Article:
Wednesday, 2 December 2015


If writing an autobiography is 'a journey' then this post is an entry-level Satnav. I really loathe the term, it's over-used to the point of metaphor-fatigue, and from the mouths of Breakfast show guests, plugging some new CD, tends to suggest some mystical passage through a multi-coloured fantasy land of exotic plants, fabulous fruit trees and huge but friendly animals like lobotomised dinosaurs who pick the high fruit and give it to you from their gummy toothless mouths. A little OTT but you catch my drift. It's always said with a slightly faraway look in the eyes and a kind of profound knowing nod. Was the process always such unalloyed delight, or was the journey sometimes more like being stuck opposite IKEA in the Friday night rush hour on the North Circular? I think we know the answer.

Sometimes people make it a philosophical journey, often of self discovery, as the person treks through contemplation to insight and self awareness. Sometimes you have a little inkling that cannabis has had a small role.  Almost always the person feels bound to communicate their  newfound wisdom to whoever will listen, or doesn't have any option. I'm sure Peter Andre is a very nice person, but would you necessarily want to use his spiritual journey from Katie Price to Strictly Come Dancing as a guide for you own conduct?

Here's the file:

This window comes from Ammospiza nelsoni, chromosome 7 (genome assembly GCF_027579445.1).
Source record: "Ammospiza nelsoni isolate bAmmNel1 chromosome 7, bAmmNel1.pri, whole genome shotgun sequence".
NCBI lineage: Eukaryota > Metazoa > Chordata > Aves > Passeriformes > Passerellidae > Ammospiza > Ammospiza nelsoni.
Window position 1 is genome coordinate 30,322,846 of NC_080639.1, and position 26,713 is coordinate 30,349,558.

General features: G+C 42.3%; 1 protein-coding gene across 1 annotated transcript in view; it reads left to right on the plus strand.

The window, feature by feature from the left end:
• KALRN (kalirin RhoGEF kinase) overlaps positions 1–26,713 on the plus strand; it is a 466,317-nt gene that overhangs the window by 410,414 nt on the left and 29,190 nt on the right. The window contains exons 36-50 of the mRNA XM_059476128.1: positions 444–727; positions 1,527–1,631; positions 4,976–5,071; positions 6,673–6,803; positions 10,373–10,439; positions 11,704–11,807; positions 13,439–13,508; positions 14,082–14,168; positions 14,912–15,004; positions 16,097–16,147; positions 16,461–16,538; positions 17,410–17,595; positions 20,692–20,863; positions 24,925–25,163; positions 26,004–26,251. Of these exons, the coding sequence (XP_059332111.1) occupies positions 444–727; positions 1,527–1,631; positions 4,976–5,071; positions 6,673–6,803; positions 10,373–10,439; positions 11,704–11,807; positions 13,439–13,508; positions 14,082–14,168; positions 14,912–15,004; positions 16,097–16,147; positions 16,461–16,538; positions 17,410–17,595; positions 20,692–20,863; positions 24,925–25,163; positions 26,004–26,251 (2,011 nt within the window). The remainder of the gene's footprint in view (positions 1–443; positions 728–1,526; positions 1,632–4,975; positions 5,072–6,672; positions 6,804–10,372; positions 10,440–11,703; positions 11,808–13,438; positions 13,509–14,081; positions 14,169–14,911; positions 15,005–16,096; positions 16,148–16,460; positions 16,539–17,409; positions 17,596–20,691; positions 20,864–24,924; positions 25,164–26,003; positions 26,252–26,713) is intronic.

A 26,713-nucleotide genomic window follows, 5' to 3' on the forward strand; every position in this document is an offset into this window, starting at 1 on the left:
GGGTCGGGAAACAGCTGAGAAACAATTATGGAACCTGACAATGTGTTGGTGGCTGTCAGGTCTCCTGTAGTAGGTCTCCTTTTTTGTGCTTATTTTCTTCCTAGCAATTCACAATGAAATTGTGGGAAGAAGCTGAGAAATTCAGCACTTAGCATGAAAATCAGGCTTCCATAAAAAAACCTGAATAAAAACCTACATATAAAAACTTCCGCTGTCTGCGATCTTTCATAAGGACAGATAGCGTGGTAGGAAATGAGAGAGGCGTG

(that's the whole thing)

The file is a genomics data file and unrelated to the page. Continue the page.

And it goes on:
Autobiography is a journey but one which is not directly from A to B. The B roads are very often more interesting than the main signposted routes, leading to territory which feels strange but then familiar as an image of the infant school playground drifts into your mind, the elderly babysitter or the first family car (and you are shocked to find that you remember not only its make and model, but its registration number: FON 700 - and that the family opposite had FON 699... and on, and on).  So the real journey of autobiography is not pre-ordained and linear, it is like a controlled explosion in slow motion, where things go off in every direction but also return to you on rewind, each with a bunch of new memories that have been tripped off. In retrospect you can see the paths you have followed, but at the time it is a spontaneous stream of consciousness. Alan Bennett once said that being a writer was like being a radio operator, sitting at your desk waiting for a message to come through. He cannot have meant writing autobiography, where the messages come through thick and fast, and the problem is to jot them down before they disappear again.